The company said late Wednesday profit margins would plummet for several years due to the costs of improving privacy safeguards and slowing usage in its biggest advertising markets…. Facebook also warned that the toll would not be offset by revenue growth from emerging markets. (Newsmax)
I, on the other hand, would ask how investors and especially analysts did NOT see this coming. Facebook has been rocked with scandal throughout the past quarter and pressed by the US government to spend billions in policing its content in an attempt to regulate free speech, to which Facebook has capitulated, rather than risk the wrath of government. It’s also been cornered by the EU government. Facebook had even notoriously failed to protect the privacy of its users, whose private information was used for political reasons. As a result of losing face so many times on major issues, Facebook wound up reporting a drop in growth and sales.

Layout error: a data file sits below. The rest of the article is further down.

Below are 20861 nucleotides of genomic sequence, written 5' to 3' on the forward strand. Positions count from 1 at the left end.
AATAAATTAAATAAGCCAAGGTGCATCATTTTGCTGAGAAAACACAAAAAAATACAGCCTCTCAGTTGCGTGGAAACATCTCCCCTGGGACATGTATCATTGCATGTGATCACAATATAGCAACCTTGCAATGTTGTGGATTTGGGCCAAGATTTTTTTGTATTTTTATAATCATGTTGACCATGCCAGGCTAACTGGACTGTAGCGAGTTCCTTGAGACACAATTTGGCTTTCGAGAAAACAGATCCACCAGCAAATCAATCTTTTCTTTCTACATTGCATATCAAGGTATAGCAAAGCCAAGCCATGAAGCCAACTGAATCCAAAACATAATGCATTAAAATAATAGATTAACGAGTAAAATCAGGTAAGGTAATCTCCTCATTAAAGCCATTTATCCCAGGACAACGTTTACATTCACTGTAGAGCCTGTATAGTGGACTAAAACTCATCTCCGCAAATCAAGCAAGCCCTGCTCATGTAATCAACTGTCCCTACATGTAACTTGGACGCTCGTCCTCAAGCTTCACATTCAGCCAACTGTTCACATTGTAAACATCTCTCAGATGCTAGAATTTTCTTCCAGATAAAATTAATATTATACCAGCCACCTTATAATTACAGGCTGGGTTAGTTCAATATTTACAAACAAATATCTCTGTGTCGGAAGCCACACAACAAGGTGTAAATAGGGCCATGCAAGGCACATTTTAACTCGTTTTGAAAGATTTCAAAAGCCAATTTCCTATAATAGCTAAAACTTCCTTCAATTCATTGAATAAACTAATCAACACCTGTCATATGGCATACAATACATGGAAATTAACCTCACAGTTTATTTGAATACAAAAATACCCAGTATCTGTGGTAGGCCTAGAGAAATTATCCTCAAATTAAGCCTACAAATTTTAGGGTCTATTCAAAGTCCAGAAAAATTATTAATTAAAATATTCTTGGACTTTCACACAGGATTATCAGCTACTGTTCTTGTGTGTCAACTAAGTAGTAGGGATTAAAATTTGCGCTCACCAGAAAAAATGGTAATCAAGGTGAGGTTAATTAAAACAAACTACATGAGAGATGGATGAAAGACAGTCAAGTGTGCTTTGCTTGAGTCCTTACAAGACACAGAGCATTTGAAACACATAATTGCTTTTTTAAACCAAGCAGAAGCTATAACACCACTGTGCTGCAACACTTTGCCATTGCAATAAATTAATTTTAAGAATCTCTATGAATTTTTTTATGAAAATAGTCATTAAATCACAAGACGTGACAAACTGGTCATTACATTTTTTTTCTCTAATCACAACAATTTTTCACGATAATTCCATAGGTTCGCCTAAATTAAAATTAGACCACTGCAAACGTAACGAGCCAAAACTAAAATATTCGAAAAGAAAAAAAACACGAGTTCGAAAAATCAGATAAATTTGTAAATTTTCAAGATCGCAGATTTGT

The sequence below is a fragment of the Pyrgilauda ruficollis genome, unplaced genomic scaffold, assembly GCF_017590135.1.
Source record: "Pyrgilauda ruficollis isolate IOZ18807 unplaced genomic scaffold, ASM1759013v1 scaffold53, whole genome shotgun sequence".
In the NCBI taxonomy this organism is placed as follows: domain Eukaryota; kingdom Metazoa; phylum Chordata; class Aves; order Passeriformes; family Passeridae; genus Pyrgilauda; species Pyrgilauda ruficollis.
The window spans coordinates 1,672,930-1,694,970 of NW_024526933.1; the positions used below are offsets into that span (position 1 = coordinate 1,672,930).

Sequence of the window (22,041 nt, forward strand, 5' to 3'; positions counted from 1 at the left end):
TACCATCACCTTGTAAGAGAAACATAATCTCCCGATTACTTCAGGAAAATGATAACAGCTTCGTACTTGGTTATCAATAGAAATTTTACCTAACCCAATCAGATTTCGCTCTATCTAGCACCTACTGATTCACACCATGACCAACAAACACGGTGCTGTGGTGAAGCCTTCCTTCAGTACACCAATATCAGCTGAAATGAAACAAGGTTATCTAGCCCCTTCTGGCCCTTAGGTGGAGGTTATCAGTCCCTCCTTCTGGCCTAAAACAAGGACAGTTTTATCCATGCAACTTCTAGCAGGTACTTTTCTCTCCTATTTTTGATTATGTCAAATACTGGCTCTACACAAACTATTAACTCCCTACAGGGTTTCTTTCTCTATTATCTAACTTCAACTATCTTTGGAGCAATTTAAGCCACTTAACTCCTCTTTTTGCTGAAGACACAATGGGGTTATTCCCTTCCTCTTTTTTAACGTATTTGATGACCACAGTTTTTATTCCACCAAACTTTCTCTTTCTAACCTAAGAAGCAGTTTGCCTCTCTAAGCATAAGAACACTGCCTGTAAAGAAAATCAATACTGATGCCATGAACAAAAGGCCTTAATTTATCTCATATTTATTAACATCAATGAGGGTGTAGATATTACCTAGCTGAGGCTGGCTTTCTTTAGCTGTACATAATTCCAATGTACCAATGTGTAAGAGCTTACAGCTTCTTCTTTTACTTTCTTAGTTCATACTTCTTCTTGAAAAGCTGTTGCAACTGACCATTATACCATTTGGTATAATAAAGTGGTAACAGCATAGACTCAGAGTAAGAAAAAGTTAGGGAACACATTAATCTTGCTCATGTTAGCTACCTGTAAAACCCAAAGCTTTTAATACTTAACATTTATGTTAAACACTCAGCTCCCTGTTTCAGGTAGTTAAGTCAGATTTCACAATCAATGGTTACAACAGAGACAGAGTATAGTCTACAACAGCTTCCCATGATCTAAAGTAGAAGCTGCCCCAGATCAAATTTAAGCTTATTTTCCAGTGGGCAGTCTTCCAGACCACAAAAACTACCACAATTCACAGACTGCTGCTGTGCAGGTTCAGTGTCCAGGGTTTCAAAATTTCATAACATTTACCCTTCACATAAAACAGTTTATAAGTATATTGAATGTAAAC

Apparently Mark Zuckerberg has been reading this blog, too, given his own personal sell-off of Facebook stocks:
Maybe someone should have been paying attention to what the insiders were doing with their company stock. (That, of course, is a big part of what all these buybacks are about — using company money to buy yourself out before things crash.)
Or maybe Zuckerberg was just paying attention to same obvious signs everyone could have seen. It didn’t take insider knowledge to know Facebook was in trouble. Who could not have seen a drop in customers or ad sales as being a high likelihood in such a swirl of high-level government controversy? It’s just another blatant case of economic denial, where the signs of trouble were written in blood-red ink all over the stock, but analysts continued to live in the opiated dream that all was well because Facebook Never Fails.